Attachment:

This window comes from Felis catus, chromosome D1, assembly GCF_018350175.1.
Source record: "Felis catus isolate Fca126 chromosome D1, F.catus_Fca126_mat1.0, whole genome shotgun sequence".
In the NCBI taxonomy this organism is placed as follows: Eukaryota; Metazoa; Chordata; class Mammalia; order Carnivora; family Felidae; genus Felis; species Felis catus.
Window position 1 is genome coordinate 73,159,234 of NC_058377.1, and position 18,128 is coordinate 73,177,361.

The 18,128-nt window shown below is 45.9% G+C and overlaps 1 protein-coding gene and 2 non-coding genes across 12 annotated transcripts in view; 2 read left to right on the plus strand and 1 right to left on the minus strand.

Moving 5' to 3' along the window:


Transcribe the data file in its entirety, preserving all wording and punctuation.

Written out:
This window comes from Felis catus, chromosome D1, assembly GCF_018350175.1.
Source record: "Felis catus isolate Fca126 chromosome D1, F.catus_Fca126_mat1.0, whole genome shotgun sequence".
In the NCBI taxonomy this organism is placed as follows: Eukaryota; Metazoa; Chordata; class Mammalia; order Carnivora; family Felidae; genus Felis; species Felis catus.
Window position 1 is genome coordinate 73,159,234 of NC_058377.1, and position 18,128 is coordinate 73,177,361.

The 18,128-nt window shown below is 45.9% G+C and overlaps 1 protein-coding gene and 2 non-coding genes across 12 annotated transcripts in view; 2 read left to right on the plus strand and 1 right to left on the minus strand.

Moving 5' to 3' along the window: